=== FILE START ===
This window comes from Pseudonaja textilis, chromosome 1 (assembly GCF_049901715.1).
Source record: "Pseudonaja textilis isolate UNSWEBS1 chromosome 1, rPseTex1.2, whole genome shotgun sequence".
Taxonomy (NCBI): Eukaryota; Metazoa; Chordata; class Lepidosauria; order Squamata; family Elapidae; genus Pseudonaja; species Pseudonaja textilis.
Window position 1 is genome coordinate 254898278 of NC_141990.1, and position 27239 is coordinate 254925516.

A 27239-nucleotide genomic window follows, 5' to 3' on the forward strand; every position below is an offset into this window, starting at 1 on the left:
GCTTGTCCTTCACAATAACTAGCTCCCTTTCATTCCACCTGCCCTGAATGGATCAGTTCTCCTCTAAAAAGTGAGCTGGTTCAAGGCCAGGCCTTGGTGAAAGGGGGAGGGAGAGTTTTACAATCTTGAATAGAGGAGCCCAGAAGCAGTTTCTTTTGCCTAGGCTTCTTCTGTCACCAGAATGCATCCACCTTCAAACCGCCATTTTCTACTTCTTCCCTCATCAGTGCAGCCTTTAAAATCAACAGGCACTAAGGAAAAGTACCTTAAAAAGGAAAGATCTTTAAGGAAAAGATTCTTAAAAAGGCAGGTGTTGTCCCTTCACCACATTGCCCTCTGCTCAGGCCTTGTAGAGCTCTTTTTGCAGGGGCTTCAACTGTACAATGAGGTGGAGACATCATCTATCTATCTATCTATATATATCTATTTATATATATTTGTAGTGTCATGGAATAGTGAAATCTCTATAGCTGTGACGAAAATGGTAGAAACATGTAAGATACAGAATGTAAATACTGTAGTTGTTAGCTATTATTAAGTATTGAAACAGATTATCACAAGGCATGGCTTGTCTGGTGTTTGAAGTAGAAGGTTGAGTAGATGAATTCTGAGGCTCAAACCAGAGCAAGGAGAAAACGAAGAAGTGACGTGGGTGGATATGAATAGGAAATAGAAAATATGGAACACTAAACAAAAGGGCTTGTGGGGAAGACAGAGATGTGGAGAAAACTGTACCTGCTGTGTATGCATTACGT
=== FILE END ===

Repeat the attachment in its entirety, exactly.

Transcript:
This window comes from Pseudonaja textilis, chromosome 1 (assembly GCF_049901715.1).
Source record: "Pseudonaja textilis isolate UNSWEBS1 chromosome 1, rPseTex1.2, whole genome shotgun sequence".
Taxonomy (NCBI): Eukaryota; Metazoa; Chordata; class Lepidosauria; order Squamata; family Elapidae; genus Pseudonaja; species Pseudonaja textilis.
Window position 1 is genome coordinate 254898278 of NC_141990.1, and position 27239 is coordinate 254925516.

A 27239-nucleotide genomic window follows, 5' to 3' on the forward strand; every position below is an offset into this window, starting at 1 on the left:
GCTTGTCCTTCACAATAACTAGCTCCCTTTCATTCCACCTGCCCTGAATGGATCAGTTCTCCTCTAAAAAGTGAGCTGGTTCAAGGCCAGGCCTTGGTGAAAGGGGGAGGGAGAGTTTTACAATCTTGAATAGAGGAGCCCAGAAGCAGTTTCTTTTGCCTAGGCTTCTTCTGTCACCAGAATGCATCCACCTTCAAACCGCCATTTTCTACTTCTTCCCTCATCAGTGCAGCCTTTAAAATCAACAGGCACTAAGGAAAAGTACCTTAAAAAGGAAAGATCTTTAAGGAAAAGATTCTTAAAAAGGCAGGTGTTGTCCCTTCACCACATTGCCCTCTGCTCAGGCCTTGTAGAGCTCTTTTTGCAGGGGCTTCAACTGTACAATGAGGTGGAGACATCATCTATCTATCTATCTATATATATCTATTTATATATATTTGTAGTGTCATGGAATAGTGAAATCTCTATAGCTGTGACGAAAATGGTAGAAACATGTAAGATACAGAATGTAAATACTGTAGTTGTTAGCTATTATTAAGTATTGAAACAGATTATCACAAGGCATGGCTTGTCTGGTGTTTGAAGTAGAAGGTTGAGTAGATGAATTCTGAGGCTCAAACCAGAGCAAGGAGAAAACGAAGAAGTGACGTGGGTGGATATGAATAGGAAATAGAAAATATGGAACACTAAACAAAAGGGCTTGTGGGGAAGACAGAGATGTGGAGAAAACTGTACCTGCTGTGTATGCATTACGT